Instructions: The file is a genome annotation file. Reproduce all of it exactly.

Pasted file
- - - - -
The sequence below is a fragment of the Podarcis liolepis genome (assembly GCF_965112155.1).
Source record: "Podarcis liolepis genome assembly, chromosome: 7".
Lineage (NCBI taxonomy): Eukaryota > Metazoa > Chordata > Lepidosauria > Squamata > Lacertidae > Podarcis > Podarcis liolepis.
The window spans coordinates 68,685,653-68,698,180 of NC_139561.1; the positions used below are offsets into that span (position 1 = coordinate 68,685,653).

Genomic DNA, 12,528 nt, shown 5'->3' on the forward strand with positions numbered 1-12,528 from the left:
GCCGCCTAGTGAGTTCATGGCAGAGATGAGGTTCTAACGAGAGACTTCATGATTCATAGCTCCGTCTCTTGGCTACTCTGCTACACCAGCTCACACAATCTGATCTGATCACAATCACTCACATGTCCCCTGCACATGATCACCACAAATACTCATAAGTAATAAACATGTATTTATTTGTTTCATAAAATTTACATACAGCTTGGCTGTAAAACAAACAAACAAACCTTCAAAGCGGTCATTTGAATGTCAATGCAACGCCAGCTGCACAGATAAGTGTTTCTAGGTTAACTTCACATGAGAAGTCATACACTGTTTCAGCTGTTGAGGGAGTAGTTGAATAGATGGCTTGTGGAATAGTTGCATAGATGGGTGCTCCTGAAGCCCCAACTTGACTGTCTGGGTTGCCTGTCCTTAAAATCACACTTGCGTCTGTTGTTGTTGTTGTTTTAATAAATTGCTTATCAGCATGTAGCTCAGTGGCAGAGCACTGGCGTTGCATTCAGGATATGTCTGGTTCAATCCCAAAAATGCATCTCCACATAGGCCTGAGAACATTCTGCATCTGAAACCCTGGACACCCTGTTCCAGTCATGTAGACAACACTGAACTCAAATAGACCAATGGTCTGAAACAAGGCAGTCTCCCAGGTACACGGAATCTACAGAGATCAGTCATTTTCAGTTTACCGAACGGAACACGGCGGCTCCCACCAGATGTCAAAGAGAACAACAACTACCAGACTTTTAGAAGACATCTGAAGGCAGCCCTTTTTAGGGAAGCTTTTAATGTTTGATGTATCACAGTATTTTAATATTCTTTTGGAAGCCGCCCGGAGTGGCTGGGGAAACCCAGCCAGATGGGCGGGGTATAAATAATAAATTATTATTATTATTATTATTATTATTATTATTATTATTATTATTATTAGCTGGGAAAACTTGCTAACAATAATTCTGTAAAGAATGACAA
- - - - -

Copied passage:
The sequence below is a fragment of the Podarcis liolepis genome (assembly GCF_965112155.1).
Source record: "Podarcis liolepis genome assembly, chromosome: 7".
Lineage (NCBI taxonomy): Eukaryota > Metazoa > Chordata > Lepidosauria > Squamata > Lacertidae > Podarcis > Podarcis liolepis.
The window spans coordinates 68,685,653-68,698,180 of NC_139561.1; the positions used below are offsets into that span (position 1 = coordinate 68,685,653).

Genomic DNA, 12,528 nt, shown 5'->3' on the forward strand with positions numbered 1-12,528 from the left:
GCCGCCTAGTGAGTTCATGGCAGAGATGAGGTTCTAACGAGAGACTTCATGATTCATAGCTCCGTCTCTTGGCTACTCTGCTACACCAGCTCACACAATCTGATCTGATCACAATCACTCACATGTCCCCTGCACATGATCACCACAAATACTCATAAGTAATAAACATGTATTTATTTGTTTCATAAAATTTACATACAGCTTGGCTGTAAAACAAACAAACAAACCTTCAAAGCGGTCATTTGAATGTCAATGCAACGCCAGCTGCACAGATAAGTGTTTCTAGGTTAACTTCACATGAGAAGTCATACACTGTTTCAGCTGTTGAGGGAGTAGTTGAATAGATGGCTTGTGGAATAGTTGCATAGATGGGTGCTCCTGAAGCCCCAACTTGACTGTCTGGGTTGCCTGTCCTTAAAATCACACTTGCGTCTGTTGTTGTTGTTGTTTTAATAAATTGCTTATCAGCATGTAGCTCAGTGGCAGAGCACTGGCGTTGCATTCAGGATATGTCTGGTTCAATCCCAAAAATGCATCTCCACATAGGCCTGAGAACATTCTGCATCTGAAACCCTGGACACCCTGTTCCAGTCATGTAGACAACACTGAACTCAAATAGACCAATGGTCTGAAACAAGGCAGTCTCCCAGGTACACGGAATCTACAGAGATCAGTCATTTTCAGTTTACCGAACGGAACACGGCGGCTCCCACCAGATGTCAAAGAGAACAACAACTACCAGACTTTTAGAAGACATCTGAAGGCAGCCCTTTTTAGGGAAGCTTTTAATGTTTGATGTATCACAGTATTTTAATATTCTTTTGGAAGCCGCCCGGAGTGGCTGGGGAAACCCAGCCAGATGGGCGGGGTATAAATAATAAATTATTATTATTATTATTATTATTATTATTATTATTATTATTATTATTAGCTGGGAAAACTTGCTAACAATAATTCTGTAAAGAATGACAA